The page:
Milton Avery’s unknown circus and vaudeville paintings at David Zwirner Gallery.
David Zwirner Gallery Ξ We typically associate Milton Avery‘s style with fauvist seascapes, quiet domestic interior scenes where people with blue, red and green bodies dissolve into shapes and outlines, abstracted flat shapes that hold on to representational elements and beautiful color fields that will forever hold their importance in the history of art.
Ales Otruzar, Director at David Zwirner Gallery talked to galleryIntell about the exhibition at ADAA: The Art Show 2013 where they are presenting an interesting phase in the artist’s body of work. In the 1930s, when Avery was a struggling artist, together with his wife they would often go to various vaudeville and circus performances and Avery would use performers as free live models. However, today these paintings provide us the benefit of viewing a slice of life from the era!
Known for his bold use of color and almost abstract compositions, Avery’s paintings typically do not focus on a specific subject or people, and stay away from the banalities of realistic details. His landscapes consist of swatches of expressionistic bright colors placed next to each other. Even when he includes figures in his compositions, they blend seamlessly into their surroundings and become a part of the larger narrative (see “Husband and Wife” image below).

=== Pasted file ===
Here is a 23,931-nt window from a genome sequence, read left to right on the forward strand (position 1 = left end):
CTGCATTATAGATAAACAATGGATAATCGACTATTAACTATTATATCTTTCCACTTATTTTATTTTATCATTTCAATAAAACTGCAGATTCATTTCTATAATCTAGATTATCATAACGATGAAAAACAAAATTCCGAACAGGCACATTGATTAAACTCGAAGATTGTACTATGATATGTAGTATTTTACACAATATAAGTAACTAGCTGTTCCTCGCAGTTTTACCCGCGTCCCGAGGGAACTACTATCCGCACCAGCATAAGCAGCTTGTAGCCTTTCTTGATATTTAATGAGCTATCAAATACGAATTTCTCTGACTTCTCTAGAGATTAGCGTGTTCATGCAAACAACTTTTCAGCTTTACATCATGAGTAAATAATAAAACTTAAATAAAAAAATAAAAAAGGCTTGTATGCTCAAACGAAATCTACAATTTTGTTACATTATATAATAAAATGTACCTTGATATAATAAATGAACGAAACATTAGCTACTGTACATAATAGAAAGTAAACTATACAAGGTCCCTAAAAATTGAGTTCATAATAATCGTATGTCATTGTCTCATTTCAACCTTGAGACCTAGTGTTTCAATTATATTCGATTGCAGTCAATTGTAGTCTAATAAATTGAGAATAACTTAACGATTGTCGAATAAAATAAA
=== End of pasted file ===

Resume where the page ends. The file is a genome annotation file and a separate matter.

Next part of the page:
Overall, a fascinating, unusual collection and a must-see booth at The Art Show!
Artwork ©Milton Avery Trust. Images courtesy of the David Zwirner Gallery and Milton Avery Trust.
*”Husband & Wife” and “Autumn 2″ have been included to depict Milton Avery’s recognized style. They are not at the current David Zwirner Gallery exhibition at The Art Show.